Des Moines Water Works is suing several Iowa drainage districts under the Clean Water Act. The action has prompted handwringing among political and farm leaders in Iowa.
The implications of the debate reach far beyond state boundaries.
The lawsuit charges that upstream drainage districts are failing to properly regulate pollutants that flow from agricultural land into the Raccoon River watershed. Des Moines draws its drinking water from the river.
The suit seeks to declare the drainage districts as “point sources,” and thus require them to obtain permits to discharge pollutants into the public waterway.
Des Moines has struggled with high levels of nitrate pollution in their water – up to 6 times the federal limit. The water utility operates an expensive nitrate removal system to make the water safe to drink again.
The challenge is more than a decade old, and the problem is systemic.
Federal farm policy is a key driver. Generous crop insurance subsidies encourage farm operators to maximize production and acres under cultivation. At the same time federal farm conservation spending has fallen, including a $4 billion cut in the 2014 farm bill.
One could say, we get what we pay for. Federal policy incentivizes a system of agriculture that contributes to nitrate pollution. At the same time, incentive programs for conservation are too thinly funded to address the challenge, and conservation compliance rules from the 1985 farm bill are not well enforced.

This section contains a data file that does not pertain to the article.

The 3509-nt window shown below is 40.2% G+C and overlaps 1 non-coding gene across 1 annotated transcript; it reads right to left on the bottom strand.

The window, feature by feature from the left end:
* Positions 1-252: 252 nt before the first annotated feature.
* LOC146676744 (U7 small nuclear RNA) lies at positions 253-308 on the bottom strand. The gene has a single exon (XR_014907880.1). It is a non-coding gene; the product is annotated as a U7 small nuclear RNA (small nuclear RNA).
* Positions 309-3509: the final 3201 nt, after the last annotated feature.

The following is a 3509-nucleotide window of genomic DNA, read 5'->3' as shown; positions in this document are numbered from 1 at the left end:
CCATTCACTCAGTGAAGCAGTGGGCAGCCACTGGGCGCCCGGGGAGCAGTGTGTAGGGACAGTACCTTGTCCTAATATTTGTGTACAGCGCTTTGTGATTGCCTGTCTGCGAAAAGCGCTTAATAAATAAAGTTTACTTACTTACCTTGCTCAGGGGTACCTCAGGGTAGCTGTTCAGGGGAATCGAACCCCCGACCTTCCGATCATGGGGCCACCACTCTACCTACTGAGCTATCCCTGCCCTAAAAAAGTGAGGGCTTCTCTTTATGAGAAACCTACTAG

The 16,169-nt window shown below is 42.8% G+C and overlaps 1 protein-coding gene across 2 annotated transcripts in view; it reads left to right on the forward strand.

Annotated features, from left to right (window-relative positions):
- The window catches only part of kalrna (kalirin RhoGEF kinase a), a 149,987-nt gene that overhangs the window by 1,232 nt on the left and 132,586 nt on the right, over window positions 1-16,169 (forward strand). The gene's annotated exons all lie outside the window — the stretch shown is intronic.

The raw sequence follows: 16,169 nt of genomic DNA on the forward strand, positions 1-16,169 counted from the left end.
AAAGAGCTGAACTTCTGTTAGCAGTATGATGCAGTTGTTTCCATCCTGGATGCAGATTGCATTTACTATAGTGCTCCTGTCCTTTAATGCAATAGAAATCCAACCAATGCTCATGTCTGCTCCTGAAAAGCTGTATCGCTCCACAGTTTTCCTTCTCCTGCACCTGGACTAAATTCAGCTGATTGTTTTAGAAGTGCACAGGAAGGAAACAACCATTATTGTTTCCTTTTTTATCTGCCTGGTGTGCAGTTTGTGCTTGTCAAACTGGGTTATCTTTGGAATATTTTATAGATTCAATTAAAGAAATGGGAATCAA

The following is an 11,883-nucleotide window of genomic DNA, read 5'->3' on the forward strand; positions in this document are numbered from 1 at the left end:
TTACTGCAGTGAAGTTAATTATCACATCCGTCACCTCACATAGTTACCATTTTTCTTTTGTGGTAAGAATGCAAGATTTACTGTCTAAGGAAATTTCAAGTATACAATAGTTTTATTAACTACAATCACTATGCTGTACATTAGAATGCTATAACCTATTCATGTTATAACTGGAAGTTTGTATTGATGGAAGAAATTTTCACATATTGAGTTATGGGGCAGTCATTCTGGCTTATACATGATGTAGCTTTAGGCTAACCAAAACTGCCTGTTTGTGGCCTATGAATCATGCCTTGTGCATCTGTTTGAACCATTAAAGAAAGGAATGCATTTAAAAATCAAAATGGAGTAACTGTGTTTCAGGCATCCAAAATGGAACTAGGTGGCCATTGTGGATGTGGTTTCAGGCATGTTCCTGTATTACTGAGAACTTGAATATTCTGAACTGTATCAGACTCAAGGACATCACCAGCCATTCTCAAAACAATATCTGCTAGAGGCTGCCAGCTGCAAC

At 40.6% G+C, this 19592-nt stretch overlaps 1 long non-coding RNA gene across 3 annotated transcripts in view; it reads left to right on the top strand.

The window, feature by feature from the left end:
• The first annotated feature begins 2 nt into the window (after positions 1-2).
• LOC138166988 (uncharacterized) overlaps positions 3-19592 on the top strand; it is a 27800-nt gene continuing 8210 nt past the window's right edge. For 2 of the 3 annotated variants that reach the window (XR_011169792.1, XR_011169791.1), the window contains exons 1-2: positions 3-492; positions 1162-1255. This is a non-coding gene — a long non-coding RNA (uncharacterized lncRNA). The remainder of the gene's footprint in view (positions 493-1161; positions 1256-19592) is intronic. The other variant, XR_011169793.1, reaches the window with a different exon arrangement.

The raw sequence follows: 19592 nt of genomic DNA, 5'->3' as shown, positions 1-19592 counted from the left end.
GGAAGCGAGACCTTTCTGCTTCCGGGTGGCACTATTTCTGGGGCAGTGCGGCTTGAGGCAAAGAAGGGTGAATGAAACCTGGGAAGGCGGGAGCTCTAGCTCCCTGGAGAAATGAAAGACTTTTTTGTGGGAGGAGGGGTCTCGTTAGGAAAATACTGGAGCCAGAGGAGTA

To be certain, there are good farmers who are taking steps to address the issue at the farm level. This includes maintenance of grass waterways and buffer strips, smarter application of nitrogen fertilizer, and incorporating perennials and cover crops into the landscape to capture nitrogen in the soil.
But the challenge is a classic tragedy of the commons. That is why a durable solution will likely require a combination of regulatory requirements buttressed by incentive payments.
Regulatory requirements are needed to prompt widespread adoption. Incentive payments are appropriate to reward farmers for providing environmental services to the greater community.
Endorsing a regulatory framework to solve the problem is controversial. But deployed right, regulations can level the playing field between good actors and bad actors by requiring all participants to meet basic standards.
Most Iowans appear to agree that new action is needed to address the long-running problem.
A recent poll conducted by The Des Moines Register found that a majority of Iowans – including both urban and rural Iowans and both Democrats and Republicans – support the Des Moines lawsuit.
Systemic problems are difficult to solve. Solving this challenge will require action at the farm, county, state and federal level. And it will require a combination of regulatory requirements and conservation incentives. All eyes are watching how the stakeholders move forward.
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